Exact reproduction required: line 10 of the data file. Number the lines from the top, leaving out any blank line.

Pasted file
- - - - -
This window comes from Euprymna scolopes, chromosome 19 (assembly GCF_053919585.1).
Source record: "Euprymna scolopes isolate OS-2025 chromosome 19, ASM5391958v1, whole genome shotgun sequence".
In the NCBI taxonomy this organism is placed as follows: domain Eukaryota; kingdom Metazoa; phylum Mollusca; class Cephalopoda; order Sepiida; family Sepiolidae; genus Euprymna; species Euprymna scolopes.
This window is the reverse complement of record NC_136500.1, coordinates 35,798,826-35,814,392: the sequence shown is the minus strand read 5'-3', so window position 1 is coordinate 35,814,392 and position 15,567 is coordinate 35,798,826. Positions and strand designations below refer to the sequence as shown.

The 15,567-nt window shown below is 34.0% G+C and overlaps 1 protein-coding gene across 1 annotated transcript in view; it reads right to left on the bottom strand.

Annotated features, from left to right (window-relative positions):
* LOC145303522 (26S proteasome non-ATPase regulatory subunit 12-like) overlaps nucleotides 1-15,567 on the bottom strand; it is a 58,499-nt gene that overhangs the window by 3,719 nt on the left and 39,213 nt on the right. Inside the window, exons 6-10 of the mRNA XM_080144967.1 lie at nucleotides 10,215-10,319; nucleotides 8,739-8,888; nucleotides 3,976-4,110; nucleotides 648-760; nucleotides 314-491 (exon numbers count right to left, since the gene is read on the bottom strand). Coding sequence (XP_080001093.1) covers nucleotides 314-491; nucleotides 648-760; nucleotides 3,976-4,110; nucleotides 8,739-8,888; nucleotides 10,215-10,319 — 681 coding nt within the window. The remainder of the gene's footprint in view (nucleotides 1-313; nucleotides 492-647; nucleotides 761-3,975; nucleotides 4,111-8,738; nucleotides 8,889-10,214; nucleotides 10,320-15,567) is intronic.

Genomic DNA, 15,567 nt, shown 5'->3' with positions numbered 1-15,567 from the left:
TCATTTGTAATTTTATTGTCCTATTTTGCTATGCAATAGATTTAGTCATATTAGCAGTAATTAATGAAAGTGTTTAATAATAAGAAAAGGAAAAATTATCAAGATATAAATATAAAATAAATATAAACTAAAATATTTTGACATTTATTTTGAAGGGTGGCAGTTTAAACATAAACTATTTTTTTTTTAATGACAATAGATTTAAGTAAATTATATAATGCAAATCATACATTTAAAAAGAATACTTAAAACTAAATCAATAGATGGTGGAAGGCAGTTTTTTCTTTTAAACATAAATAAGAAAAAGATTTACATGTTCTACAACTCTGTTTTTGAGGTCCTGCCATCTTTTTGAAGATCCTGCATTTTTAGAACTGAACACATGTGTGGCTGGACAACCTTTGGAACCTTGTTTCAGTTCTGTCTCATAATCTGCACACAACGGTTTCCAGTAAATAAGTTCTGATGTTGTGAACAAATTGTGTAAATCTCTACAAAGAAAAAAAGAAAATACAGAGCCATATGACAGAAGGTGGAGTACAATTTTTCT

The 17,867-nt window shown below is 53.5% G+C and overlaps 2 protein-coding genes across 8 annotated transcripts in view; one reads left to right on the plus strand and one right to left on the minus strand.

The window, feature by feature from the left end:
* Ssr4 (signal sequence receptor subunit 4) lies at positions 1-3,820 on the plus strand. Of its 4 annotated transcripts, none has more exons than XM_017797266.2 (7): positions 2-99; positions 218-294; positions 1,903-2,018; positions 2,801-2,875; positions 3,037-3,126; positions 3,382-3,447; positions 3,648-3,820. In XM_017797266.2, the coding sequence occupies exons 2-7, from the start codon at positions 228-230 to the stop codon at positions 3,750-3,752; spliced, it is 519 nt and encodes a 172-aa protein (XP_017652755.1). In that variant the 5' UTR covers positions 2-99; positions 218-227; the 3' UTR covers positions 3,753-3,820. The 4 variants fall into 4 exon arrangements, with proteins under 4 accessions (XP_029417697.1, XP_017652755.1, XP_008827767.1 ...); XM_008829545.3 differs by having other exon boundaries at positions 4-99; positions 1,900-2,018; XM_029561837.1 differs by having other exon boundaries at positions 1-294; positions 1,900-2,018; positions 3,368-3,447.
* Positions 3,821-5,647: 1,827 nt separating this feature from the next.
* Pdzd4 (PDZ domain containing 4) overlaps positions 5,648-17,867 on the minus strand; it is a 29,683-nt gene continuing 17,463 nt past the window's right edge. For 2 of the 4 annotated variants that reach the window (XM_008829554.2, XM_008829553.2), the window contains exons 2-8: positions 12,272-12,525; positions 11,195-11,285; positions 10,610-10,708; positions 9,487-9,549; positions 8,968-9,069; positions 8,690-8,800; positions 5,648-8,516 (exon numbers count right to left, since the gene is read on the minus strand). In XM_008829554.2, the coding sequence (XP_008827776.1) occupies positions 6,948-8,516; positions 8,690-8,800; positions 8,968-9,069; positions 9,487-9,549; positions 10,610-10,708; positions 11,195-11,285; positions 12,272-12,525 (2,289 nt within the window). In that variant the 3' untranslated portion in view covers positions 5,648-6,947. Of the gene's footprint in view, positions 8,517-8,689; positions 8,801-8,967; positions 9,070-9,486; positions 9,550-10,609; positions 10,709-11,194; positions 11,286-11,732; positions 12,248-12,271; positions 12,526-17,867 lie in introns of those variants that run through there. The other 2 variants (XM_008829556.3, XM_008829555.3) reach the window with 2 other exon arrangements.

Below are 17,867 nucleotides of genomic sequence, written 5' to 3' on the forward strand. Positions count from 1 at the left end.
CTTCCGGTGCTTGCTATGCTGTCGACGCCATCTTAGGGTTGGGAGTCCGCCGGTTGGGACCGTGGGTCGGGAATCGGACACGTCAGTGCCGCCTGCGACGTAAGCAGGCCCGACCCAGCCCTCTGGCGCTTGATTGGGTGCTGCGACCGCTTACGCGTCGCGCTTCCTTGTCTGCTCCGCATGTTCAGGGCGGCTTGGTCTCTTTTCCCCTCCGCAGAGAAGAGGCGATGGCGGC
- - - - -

The 17,867-nt window shown below is 53.5% G+C and overlaps 2 protein-coding genes across 8 annotated transcripts in view; one reads left to right on the plus strand and one right to left on the minus strand.